Client blog:

Interagency communication is a facet of substance abuse treatment that has waned over the years.

There was a time in this industry when one facility would communicate with another and the main focus was on the client success in recovery. Today things look much different.

There are many clients utilizing, what I call, a side door which is where a client decides to leave treatment by exiting through the side door whenever they are forced to begin the real work that is required to truly recover from addiction.

When interagency communication is not being utilized it is very difficult for any facility to push these individuals to initiate real change in their lives.

Some of the best pieces of advice I was ever given came from the guy who helped me change my life and one of those bits of knowledge was “Change itself is not uncomfortable it is the resistance to change that causes discomfort.”

Many clients in substance abuse treatment are resistant to change and are experiencing discomfort due to this resistance. Clients that are in treatment need to change and change is exactly why they are in treatment. Many clients will naturally be resistant to this change in an attempt to maintain homeostasis which is a natural function of humanity and will therefore become uncomfortable.

When these clients side door to another facility because change is happening and they’re allowed to enter into another facility with little to no question or interagency communication, there is little chance that this client will achieve the change necessary to be successful in sobriety.

This is just one example of why interagency communication is so important, but transition from inpatient treatment to aftercare is quite possibly even more important than addressing the side door issue.

My name is Bryan Hullihen and I have worked in substance abuse treatment for several years now and I specialize in the aftercare portion of treatment.

This is when clients graduate from treatment and are looking for added services to bridge the gap from living in a controlled environment to living a life of sober independence.

When a client comes into one of my programs we already have a release of information from the referring agency so we can communicate with each other about the client’s progress and we are also armed with the discharge plan.

Clients in treatment work with the same treatment team in some cases for up to six months. This treatment team is typically comprised of a group of professionals who are extremely experienced in helping individuals recover from alcoholism and drug addiction. Furthermore, this team of professionals has an intimate working knowledge of the client’s needs and has first-hand experience in executing on their learned ways to reach the client.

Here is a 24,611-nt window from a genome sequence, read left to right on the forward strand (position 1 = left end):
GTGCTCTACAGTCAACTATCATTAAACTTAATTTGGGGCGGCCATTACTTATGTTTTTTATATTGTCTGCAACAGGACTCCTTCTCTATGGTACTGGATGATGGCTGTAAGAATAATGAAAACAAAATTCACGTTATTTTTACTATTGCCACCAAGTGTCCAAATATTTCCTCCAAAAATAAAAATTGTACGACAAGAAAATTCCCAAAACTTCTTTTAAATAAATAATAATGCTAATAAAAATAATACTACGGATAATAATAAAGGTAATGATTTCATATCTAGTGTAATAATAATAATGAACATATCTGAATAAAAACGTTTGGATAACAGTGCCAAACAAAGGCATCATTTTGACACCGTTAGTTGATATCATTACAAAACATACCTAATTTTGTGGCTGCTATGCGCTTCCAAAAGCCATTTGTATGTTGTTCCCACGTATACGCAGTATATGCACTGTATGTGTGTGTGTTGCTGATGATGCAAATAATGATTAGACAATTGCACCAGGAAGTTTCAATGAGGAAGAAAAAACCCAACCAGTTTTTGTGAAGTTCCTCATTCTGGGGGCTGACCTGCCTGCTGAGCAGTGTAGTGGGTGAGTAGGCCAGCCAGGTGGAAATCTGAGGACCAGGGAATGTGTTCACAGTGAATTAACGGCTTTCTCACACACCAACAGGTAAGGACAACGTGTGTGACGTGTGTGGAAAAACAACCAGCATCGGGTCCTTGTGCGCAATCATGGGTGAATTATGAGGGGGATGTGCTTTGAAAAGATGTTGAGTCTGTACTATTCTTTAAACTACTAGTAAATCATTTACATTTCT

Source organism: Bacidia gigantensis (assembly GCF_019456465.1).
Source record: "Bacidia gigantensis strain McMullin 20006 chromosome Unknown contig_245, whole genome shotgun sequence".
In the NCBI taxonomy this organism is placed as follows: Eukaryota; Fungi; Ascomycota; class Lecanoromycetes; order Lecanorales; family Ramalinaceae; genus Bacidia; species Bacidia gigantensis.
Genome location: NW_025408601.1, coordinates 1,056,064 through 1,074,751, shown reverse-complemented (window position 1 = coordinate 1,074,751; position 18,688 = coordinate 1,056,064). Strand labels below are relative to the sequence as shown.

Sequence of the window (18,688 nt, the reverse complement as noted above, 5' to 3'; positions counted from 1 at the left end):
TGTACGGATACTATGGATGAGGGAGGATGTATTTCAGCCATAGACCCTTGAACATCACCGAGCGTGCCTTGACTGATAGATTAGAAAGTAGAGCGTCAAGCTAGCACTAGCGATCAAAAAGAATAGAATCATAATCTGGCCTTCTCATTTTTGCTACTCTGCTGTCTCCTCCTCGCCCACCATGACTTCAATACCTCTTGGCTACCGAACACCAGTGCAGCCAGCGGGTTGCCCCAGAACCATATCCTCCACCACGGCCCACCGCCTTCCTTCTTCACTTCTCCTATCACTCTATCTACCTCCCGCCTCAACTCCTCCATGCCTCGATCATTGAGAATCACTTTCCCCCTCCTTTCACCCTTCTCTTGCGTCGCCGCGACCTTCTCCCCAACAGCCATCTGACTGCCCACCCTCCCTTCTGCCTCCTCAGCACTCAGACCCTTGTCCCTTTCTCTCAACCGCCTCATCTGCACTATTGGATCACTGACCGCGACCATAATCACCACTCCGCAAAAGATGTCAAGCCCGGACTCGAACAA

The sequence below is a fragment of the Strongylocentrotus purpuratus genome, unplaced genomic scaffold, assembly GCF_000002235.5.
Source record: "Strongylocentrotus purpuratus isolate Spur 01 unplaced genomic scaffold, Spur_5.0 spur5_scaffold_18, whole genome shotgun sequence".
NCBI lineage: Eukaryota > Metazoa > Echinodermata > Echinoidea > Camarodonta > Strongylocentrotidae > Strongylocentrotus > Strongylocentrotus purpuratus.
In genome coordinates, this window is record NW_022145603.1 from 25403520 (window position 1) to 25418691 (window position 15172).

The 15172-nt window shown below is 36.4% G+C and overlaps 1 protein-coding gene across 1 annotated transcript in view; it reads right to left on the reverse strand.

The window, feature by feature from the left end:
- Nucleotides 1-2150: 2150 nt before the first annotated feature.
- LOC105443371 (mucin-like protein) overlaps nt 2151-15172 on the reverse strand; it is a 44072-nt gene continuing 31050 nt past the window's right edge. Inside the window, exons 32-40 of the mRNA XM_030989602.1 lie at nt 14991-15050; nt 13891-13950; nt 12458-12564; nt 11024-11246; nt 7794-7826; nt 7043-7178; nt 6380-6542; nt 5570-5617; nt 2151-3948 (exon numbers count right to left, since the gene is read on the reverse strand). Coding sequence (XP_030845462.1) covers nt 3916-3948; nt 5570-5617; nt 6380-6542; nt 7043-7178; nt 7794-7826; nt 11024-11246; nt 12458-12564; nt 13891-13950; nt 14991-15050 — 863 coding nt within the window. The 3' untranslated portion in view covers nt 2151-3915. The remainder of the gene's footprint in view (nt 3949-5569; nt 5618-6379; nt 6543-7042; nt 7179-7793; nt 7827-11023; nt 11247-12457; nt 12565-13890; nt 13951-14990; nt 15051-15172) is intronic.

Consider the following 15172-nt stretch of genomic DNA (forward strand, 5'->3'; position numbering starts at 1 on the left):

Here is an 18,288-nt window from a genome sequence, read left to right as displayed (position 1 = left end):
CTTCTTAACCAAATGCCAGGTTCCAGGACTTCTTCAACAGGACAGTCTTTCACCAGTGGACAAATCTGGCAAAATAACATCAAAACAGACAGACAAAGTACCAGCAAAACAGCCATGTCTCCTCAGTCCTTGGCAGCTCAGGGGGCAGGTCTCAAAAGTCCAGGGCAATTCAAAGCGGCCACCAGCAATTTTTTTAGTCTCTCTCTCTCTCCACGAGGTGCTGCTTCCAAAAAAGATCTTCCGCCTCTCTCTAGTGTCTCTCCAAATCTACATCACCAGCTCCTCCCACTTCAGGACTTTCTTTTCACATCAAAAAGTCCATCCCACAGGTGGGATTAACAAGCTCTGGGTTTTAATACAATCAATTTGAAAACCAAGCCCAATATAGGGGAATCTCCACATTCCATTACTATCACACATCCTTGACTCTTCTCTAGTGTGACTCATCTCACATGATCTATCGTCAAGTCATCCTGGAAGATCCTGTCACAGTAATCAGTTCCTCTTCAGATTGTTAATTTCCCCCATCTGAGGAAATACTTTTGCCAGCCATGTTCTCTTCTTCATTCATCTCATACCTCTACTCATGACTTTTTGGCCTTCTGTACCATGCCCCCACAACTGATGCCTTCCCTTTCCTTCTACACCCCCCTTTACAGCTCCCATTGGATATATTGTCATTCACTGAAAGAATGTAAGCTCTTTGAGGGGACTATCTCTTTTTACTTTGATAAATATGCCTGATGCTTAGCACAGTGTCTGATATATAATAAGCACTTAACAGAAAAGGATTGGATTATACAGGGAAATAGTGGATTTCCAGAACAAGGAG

Based on this experience in working with the client, a discharge plan is generated that is essentially a roadmap for success in achieving a lifetime of sober independence for the individual graduating the treatment center.

Without having established interagency communication my program, Paramount Recovery Services, would not have this invaluable piece of information on how to help this individual achieve success.

Now, this information is valuable across the board for any facility that is referring to an aftercare agency. Maintaining that interagency communication is a tool that directly translates to a higher chance of success for the individual seeking treatment.

These are just two reasons why interagency communication is so important and many other reasons exist that go far beyond the scope of this short blog post.

The point of this article is simply to raise awareness and get people thinking about communicating with other treatment programs who share a common goal of helping individuals recover from drug addiction and alcoholism.

Solidarity is aware that I would like to emphasize here to anyone who is engaged in working to help people recover from drug addiction and alcoholism through the utilization of Substance abuse treatment.

The more communication between agencies is utilized to achieve that common goal of helping people recover from a seemingly hopeless state of mind and body the higher the chances are for success for the individuals seeking this help.

I hope that you have found this writing helpful and remember that if we all do our part to raise awareness in improving interagency communication we will help more people get the level of care they deserve.

Please visit my web page to learn more about who I am and the things my program is doing to help people recover from drug addiction and alcoholism. Thank you all for your support and I look forward to reading your comments.

 

-Bryan Hullihen